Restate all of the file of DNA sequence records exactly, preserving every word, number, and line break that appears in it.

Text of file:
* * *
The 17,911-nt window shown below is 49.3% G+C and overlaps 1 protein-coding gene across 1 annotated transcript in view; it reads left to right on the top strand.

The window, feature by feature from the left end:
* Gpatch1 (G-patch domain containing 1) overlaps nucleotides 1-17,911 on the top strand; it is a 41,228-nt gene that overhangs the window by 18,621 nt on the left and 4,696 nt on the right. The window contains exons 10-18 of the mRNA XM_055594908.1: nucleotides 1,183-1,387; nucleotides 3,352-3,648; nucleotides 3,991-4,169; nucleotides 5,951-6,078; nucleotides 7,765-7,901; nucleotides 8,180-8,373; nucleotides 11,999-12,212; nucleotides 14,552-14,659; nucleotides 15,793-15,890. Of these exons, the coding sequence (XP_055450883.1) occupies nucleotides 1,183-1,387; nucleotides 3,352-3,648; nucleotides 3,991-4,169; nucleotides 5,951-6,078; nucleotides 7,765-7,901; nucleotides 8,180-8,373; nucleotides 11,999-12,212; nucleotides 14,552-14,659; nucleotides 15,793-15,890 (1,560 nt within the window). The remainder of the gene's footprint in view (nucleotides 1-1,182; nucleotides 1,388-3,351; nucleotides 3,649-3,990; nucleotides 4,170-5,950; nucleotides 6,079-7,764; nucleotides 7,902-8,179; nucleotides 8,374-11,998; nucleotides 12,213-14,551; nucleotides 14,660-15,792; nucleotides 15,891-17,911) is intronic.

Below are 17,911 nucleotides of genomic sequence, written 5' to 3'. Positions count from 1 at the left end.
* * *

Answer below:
The 17,911-nt window shown below is 49.3% G+C and overlaps 1 protein-coding gene across 1 annotated transcript in view; it reads left to right on the top strand.

The window, feature by feature from the left end:
* Gpatch1 (G-patch domain containing 1) overlaps nucleotides 1-17,911 on the top strand; it is a 41,228-nt gene that overhangs the window by 18,621 nt on the left and 4,696 nt on the right. The window contains exons 10-18 of the mRNA XM_055594908.1: nucleotides 1,183-1,387; nucleotides 3,352-3,648; nucleotides 3,991-4,169; nucleotides 5,951-6,078; nucleotides 7,765-7,901; nucleotides 8,180-8,373; nucleotides 11,999-12,212; nucleotides 14,552-14,659; nucleotides 15,793-15,890. Of these exons, the coding sequence (XP_055450883.1) occupies nucleotides 1,183-1,387; nucleotides 3,352-3,648; nucleotides 3,991-4,169; nucleotides 5,951-6,078; nucleotides 7,765-7,901; nucleotides 8,180-8,373; nucleotides 11,999-12,212; nucleotides 14,552-14,659; nucleotides 15,793-15,890 (1,560 nt within the window). The remainder of the gene's footprint in view (nucleotides 1-1,182; nucleotides 1,388-3,351; nucleotides 3,649-3,990; nucleotides 4,170-5,950; nucleotides 6,079-7,764; nucleotides 7,902-8,179; nucleotides 8,374-11,998; nucleotides 12,213-14,551; nucleotides 14,660-15,792; nucleotides 15,891-17,911) is intronic.

Below are 17,911 nucleotides of genomic sequence, written 5' to 3'. Positions count from 1 at the left end.